12
Mar

How to Effectively Edit Your Own Writing

It’s almost a requirement that you have a third-party read over anything you’ve written prior to submission.  In addition to invaluable feedback and criticism, an extra pair of eyes are useful in catching grammar and spelling mistakes you may have otherwise missed.  But unfortunately not everyone has the luxury of having someone on hand to read their work.  In such times it’s critical that writers learn how to edit by themselves.  Here’s a list of five tips that are sure to help you become a better self-editor in the event you are your only proofreader prior to submission:

Wait 24 hours: Recently written words have a tendency to be read in our heads as we intended to write them, making possible mistakes hard to sniff out.  Waiting a day or two to edit your own work allows you time to lose familiarity with the writing and better detect errors.

Read it out loud: Speaking your words out loud not only helps you improve the flow of your writing, it enables you to catch grammatical mistakes you could be missing on account of “looking” for errors rather than sensing them as an absorber of information.

Read it backwards: Another clever way to outwit your brain’s habit of scanning over the finer details of writing is to read your work backwards.  By separating your work into individual sentences that don’t flow together, you can focus more on the specifics of each written thought or idea.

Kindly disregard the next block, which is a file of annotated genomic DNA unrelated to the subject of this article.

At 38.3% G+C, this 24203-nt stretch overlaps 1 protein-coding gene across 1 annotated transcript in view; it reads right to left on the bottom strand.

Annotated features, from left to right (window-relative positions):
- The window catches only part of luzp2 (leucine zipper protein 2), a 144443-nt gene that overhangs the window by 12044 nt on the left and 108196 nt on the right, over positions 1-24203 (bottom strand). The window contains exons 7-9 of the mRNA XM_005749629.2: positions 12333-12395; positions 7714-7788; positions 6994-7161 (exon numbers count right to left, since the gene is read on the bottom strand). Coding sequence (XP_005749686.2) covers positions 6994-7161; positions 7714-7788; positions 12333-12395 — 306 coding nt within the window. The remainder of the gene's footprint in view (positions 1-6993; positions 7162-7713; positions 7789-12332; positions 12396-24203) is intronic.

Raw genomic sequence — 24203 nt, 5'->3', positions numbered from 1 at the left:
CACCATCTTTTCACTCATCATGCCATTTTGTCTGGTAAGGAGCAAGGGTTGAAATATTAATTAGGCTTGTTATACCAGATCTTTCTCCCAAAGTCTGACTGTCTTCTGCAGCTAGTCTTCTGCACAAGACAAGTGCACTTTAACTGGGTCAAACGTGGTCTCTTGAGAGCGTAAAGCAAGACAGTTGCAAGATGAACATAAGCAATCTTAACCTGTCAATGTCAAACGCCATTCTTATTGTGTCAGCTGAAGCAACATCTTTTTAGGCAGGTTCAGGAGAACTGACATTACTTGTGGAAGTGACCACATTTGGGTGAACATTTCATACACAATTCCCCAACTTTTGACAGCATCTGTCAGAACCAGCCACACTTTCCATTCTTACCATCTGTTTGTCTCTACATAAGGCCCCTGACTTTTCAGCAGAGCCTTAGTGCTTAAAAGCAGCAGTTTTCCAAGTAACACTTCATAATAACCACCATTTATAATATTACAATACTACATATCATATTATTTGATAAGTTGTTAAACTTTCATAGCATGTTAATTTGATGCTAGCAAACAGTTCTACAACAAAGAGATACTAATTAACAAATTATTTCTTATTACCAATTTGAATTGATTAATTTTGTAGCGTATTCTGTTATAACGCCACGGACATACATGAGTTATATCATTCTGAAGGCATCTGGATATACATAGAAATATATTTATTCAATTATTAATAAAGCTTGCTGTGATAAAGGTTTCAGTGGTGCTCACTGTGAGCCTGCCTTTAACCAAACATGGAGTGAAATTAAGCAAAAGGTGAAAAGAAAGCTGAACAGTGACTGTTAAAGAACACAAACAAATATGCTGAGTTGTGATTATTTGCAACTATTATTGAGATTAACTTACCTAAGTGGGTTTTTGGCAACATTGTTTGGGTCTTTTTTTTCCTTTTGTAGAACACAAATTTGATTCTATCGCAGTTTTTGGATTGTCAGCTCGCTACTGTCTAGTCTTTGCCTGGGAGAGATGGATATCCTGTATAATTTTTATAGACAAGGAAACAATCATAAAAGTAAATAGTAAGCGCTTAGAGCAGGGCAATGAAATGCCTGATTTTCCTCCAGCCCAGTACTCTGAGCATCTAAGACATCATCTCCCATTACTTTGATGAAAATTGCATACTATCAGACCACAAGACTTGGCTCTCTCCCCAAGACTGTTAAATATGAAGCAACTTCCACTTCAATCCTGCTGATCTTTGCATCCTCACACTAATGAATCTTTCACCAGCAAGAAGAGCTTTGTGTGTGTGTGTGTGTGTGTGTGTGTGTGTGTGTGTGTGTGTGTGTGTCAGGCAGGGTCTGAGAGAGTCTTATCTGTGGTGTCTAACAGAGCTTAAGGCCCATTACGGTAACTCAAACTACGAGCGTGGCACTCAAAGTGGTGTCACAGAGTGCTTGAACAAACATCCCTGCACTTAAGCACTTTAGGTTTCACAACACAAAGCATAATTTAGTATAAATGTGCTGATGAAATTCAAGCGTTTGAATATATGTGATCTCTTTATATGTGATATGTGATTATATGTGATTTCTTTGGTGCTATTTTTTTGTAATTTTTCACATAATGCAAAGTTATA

Know your most common mistakes: Old habits die hard (kind of like clichés) and it’s important that writers remember where their work tends to be its weakest.  That way you can be on a look out for the specific errors you make the most.  Write a list if you have to, but try and commit it to memory.

Proofread all the time: Whether reading an article in the New York Times or poring over medical coding industry news on your smartphone, always be on the lookout for spelling errors and poor grammar.  Not only is it exciting to uncover mistakes in mainstream media and printed literature, it trains you to become a natural editor which in turn helps you better proofread your own writing.

Editing should always be done by somebody else.  But the reality for most writers, especially those of you in school, is that proofreading must be done by yourself.  If this is the case, then become a better self-editor by incorporating the aforementioned tips into your proofreading plan.

By Jennifer Smith

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This entry was posted on Monday, March 12th, 2012 at 9:00 pm and is filed under Proofreading, Tips. You can follow any responses to this entry through the RSS 2.0 feed.

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